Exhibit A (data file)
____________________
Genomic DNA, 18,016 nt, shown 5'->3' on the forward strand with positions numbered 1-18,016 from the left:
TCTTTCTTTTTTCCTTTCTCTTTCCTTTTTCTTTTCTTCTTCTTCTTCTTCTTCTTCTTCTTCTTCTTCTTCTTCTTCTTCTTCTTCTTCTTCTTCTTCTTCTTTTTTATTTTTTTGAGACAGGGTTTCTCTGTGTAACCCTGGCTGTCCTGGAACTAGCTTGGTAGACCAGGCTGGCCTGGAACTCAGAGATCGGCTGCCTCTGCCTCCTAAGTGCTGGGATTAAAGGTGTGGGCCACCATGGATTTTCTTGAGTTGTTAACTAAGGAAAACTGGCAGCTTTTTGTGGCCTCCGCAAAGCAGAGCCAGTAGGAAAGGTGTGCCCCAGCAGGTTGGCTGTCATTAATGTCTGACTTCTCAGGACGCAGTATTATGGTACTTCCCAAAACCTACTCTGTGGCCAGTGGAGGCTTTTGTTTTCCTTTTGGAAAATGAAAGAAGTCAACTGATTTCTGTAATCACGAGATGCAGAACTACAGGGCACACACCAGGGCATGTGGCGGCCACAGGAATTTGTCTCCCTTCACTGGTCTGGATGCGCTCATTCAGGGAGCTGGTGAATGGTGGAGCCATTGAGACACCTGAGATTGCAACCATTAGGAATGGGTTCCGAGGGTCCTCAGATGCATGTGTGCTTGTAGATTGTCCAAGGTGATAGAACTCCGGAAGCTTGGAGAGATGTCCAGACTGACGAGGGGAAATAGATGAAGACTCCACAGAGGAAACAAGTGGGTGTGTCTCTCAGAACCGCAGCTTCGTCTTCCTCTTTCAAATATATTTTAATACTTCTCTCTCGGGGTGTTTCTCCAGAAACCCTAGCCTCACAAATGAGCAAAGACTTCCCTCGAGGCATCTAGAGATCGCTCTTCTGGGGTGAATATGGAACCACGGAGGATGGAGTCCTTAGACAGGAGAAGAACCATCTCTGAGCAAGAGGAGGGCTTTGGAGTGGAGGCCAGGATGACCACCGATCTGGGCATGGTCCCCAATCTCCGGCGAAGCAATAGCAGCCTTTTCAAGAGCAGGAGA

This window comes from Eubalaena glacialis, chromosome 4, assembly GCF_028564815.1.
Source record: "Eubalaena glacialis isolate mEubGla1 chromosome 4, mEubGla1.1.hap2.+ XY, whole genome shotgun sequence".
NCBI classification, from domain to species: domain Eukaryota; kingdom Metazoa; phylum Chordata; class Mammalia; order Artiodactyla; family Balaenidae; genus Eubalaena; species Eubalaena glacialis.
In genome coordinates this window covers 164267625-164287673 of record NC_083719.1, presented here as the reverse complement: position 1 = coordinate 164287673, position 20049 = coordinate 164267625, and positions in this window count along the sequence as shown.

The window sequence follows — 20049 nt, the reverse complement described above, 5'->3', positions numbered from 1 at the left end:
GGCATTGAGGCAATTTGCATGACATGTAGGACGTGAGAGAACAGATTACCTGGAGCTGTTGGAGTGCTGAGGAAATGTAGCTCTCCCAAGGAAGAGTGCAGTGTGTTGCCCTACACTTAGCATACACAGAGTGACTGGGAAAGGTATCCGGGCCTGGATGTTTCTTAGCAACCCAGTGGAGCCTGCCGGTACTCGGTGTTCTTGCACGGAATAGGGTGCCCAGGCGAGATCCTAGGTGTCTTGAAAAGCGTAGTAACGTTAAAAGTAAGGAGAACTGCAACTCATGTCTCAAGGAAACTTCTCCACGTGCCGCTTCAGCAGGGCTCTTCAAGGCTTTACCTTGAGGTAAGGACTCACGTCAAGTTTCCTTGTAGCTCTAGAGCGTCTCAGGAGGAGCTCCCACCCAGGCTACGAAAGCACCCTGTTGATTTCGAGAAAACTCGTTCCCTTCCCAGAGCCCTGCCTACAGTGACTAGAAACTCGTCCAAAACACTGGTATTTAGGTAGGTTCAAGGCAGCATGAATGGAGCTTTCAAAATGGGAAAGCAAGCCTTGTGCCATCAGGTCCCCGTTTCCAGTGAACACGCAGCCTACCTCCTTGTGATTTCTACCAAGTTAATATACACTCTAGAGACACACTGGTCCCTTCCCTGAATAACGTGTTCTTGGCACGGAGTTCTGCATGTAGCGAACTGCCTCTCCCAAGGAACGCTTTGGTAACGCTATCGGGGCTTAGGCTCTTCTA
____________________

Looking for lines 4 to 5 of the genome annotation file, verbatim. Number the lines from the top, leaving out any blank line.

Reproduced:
Source record: "Eubalaena glacialis isolate mEubGla1 chromosome 4, mEubGla1.1.hap2.+ XY, whole genome shotgun sequence".
NCBI classification, from domain to species: domain Eukaryota; kingdom Metazoa; phylum Chordata; class Mammalia; order Artiodactyla; family Balaenidae; genus Eubalaena; species Eubalaena glacialis.